A new law in North Carolina will cut benefits for jobless workers by about one-third and reduce how long they can collect any aid, according to Reuters. With the new measure, signed by Gov. Pat McCrory on Tuesday, North Carolina joins at least eight other states that have trimmed benefits because of the growing cost of sustaining the payments.
But no state has gone as far as North Carolina, which at 9.2 percent has the nation’s fifth-highest jobless rate. The way North Carolina legislators went about slashing unemployment benefits violates a federal law, which means that about 170,000 jobless workers in the state will be thrown off unemployment benefit rolls in July, according to The Washington Post.
The new law cuts maximum weekly benefits to $350 from $535 and caps benefits at 12 to 20 weeks, depending on the unemployment rate, instead of the current 26 weeks. By acting now rather than waiting until next January, the North Carolina measure also violates a federal law that forbids states from cutting jobless benefits if they want to remain eligible for extended federal aid. Workers in the state who could be eligible for the extended aid will now be dropped from the rolls when the law takes effect July 1.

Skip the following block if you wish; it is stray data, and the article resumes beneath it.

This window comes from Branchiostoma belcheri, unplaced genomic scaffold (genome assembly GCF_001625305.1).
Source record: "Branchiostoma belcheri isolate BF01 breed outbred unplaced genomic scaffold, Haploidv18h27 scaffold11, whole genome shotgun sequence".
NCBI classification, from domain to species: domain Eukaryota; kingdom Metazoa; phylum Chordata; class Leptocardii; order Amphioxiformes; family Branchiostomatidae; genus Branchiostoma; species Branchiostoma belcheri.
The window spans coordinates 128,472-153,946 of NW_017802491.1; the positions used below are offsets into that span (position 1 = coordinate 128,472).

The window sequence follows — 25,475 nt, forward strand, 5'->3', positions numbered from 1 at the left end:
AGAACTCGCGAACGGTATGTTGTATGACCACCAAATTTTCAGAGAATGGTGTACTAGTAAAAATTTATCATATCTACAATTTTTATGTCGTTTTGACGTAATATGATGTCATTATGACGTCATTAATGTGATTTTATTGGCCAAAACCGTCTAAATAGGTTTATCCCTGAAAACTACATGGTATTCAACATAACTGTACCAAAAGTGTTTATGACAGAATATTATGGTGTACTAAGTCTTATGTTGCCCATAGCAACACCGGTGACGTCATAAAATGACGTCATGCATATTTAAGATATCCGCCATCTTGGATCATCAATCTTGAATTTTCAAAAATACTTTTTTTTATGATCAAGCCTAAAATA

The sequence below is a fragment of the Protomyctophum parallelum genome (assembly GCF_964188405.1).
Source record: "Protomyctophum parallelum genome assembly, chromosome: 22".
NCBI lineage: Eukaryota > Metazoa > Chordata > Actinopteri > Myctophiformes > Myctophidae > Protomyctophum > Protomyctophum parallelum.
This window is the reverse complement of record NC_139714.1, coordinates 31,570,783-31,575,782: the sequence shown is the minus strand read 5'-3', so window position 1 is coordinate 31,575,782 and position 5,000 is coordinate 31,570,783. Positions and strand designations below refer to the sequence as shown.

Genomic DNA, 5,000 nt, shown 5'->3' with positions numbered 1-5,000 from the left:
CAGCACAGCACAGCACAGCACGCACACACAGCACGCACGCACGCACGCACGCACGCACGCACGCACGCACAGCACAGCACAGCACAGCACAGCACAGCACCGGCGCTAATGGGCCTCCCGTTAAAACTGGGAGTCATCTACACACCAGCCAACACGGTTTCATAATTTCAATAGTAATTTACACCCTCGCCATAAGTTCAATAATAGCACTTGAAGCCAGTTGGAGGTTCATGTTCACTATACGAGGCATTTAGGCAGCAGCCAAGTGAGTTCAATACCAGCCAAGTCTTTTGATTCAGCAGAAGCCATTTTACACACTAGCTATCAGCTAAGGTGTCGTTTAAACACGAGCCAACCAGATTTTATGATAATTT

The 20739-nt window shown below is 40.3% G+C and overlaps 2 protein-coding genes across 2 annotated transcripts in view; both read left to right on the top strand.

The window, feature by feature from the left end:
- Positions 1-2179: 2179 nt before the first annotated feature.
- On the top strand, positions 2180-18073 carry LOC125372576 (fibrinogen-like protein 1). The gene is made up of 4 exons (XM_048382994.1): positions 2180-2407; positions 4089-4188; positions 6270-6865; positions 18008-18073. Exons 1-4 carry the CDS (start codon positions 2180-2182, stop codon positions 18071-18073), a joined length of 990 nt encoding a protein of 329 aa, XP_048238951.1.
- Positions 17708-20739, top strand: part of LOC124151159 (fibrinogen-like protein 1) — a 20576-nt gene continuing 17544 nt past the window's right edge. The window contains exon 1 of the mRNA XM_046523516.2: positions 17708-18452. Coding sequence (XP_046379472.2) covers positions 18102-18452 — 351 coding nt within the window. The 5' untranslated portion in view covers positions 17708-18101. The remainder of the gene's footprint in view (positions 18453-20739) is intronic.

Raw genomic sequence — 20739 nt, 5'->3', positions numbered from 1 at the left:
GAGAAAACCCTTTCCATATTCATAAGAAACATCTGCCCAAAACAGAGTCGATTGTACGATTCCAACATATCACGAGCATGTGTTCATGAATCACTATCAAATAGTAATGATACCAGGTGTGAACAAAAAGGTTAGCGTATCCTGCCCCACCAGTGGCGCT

McCrory said the legislation will allow North Carolina to more quickly repay $2.5 billion borrowed from the federal government for unemployment benefits. Critics said the cuts are too harsh and will devastate North Carolina’s estimated 400,000 jobless workers.
As the economic slowdown continues, at least 35 states have borrowed money from the federal government after exhausting their unemployment insurance funds. Several states – including Georgia, Michigan and Florida – have cut unemployment benefits, though without jeopardizing federal jobless extended benefits.